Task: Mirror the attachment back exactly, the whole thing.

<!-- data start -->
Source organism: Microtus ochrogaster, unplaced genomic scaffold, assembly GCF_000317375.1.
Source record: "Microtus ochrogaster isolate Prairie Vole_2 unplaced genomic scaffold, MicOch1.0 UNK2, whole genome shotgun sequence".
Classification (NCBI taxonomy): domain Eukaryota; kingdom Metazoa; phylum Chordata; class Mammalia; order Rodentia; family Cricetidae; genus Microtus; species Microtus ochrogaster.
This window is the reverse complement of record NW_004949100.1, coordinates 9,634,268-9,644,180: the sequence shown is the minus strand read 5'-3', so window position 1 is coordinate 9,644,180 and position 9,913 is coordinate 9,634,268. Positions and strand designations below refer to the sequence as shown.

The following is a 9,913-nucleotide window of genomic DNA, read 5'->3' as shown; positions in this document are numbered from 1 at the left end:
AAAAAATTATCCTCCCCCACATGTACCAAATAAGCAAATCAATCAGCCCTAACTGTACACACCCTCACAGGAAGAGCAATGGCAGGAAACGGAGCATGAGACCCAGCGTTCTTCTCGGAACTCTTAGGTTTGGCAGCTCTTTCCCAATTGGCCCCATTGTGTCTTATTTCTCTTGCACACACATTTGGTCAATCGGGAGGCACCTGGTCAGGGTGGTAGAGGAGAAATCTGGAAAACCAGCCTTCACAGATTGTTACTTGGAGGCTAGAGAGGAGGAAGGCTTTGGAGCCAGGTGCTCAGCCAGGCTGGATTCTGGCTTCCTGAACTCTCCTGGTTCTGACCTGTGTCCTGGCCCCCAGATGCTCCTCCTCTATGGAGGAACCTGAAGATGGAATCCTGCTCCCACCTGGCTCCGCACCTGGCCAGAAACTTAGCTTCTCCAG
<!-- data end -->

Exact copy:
Source organism: Microtus ochrogaster, unplaced genomic scaffold, assembly GCF_000317375.1.
Source record: "Microtus ochrogaster isolate Prairie Vole_2 unplaced genomic scaffold, MicOch1.0 UNK2, whole genome shotgun sequence".
Classification (NCBI taxonomy): domain Eukaryota; kingdom Metazoa; phylum Chordata; class Mammalia; order Rodentia; family Cricetidae; genus Microtus; species Microtus ochrogaster.
This window is the reverse complement of record NW_004949100.1, coordinates 9,634,268-9,644,180: the sequence shown is the minus strand read 5'-3', so window position 1 is coordinate 9,644,180 and position 9,913 is coordinate 9,634,268. Positions and strand designations below refer to the sequence as shown.

The following is a 9,913-nucleotide window of genomic DNA, read 5'->3' as shown; positions in this document are numbered from 1 at the left end:
AAAAAATTATCCTCCCCCACATGTACCAAATAAGCAAATCAATCAGCCCTAACTGTACACACCCTCACAGGAAGAGCAATGGCAGGAAACGGAGCATGAGACCCAGCGTTCTTCTCGGAACTCTTAGGTTTGGCAGCTCTTTCCCAATTGGCCCCATTGTGTCTTATTTCTCTTGCACACACATTTGGTCAATCGGGAGGCACCTGGTCAGGGTGGTAGAGGAGAAATCTGGAAAACCAGCCTTCACAGATTGTTACTTGGAGGCTAGAGAGGAGGAAGGCTTTGGAGCCAGGTGCTCAGCCAGGCTGGATTCTGGCTTCCTGAACTCTCCTGGTTCTGACCTGTGTCCTGGCCCCCAGATGCTCCTCCTCTATGGAGGAACCTGAAGATGGAATCCTGCTCCCACCTGGCTCCGCACCTGGCCAGAAACTTAGCTTCTCCAG